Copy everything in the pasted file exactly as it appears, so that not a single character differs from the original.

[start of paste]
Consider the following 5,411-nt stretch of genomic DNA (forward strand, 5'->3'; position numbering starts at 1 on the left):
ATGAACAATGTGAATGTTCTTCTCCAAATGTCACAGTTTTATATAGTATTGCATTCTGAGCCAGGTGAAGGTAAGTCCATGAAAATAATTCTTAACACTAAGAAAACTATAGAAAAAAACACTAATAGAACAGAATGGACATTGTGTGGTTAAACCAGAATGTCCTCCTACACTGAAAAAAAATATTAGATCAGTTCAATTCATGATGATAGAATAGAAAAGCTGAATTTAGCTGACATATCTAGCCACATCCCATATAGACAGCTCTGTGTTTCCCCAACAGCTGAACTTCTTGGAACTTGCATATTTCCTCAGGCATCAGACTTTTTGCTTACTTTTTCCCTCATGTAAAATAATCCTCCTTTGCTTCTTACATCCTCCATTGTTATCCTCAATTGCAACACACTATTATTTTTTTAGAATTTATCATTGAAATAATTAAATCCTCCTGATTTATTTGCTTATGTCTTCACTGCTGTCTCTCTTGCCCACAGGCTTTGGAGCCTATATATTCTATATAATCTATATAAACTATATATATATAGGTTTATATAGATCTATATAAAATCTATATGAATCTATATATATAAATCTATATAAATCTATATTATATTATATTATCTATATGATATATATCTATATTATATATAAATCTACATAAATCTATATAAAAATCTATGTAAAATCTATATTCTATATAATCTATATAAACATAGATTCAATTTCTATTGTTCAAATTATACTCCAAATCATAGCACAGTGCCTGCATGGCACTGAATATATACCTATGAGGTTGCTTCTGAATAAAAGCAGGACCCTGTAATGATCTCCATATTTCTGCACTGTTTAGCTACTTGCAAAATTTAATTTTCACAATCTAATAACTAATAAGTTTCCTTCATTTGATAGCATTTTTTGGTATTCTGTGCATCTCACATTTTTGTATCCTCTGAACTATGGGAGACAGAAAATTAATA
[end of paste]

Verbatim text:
Consider the following 5,411-nt stretch of genomic DNA (forward strand, 5'->3'; position numbering starts at 1 on the left):
ATGAACAATGTGAATGTTCTTCTCCAAATGTCACAGTTTTATATAGTATTGCATTCTGAGCCAGGTGAAGGTAAGTCCATGAAAATAATTCTTAACACTAAGAAAACTATAGAAAAAAACACTAATAGAACAGAATGGACATTGTGTGGTTAAACCAGAATGTCCTCCTACACTGAAAAAAAATATTAGATCAGTTCAATTCATGATGATAGAATAGAAAAGCTGAATTTAGCTGACATATCTAGCCACATCCCATATAGACAGCTCTGTGTTTCCCCAACAGCTGAACTTCTTGGAACTTGCATATTTCCTCAGGCATCAGACTTTTTGCTTACTTTTTCCCTCATGTAAAATAATCCTCCTTTGCTTCTTACATCCTCCATTGTTATCCTCAATTGCAACACACTATTATTTTTTTAGAATTTATCATTGAAATAATTAAATCCTCCTGATTTATTTGCTTATGTCTTCACTGCTGTCTCTCTTGCCCACAGGCTTTGGAGCCTATATATTCTATATAATCTATATAAACTATATATATATAGGTTTATATAGATCTATATAAAATCTATATGAATCTATATATATAAATCTATATAAATCTATATTATATTATATTATCTATATGATATATATCTATATTATATATAAATCTACATAAATCTATATAAAAATCTATGTAAAATCTATATTCTATATAATCTATATAAACATAGATTCAATTTCTATTGTTCAAATTATACTCCAAATCATAGCACAGTGCCTGCATGGCACTGAATATATACCTATGAGGTTGCTTCTGAATAAAAGCAGGACCCTGTAATGATCTCCATATTTCTGCACTGTTTAGCTACTTGCAAAATTTAATTTTCACAATCTAATAACTAATAAGTTTCCTTCATTTGATAGCATTTTTTGGTATTCTGTGCATCTCACATTTTTGTATCCTCTGAACTATGGGAGACAGAAAATTAATA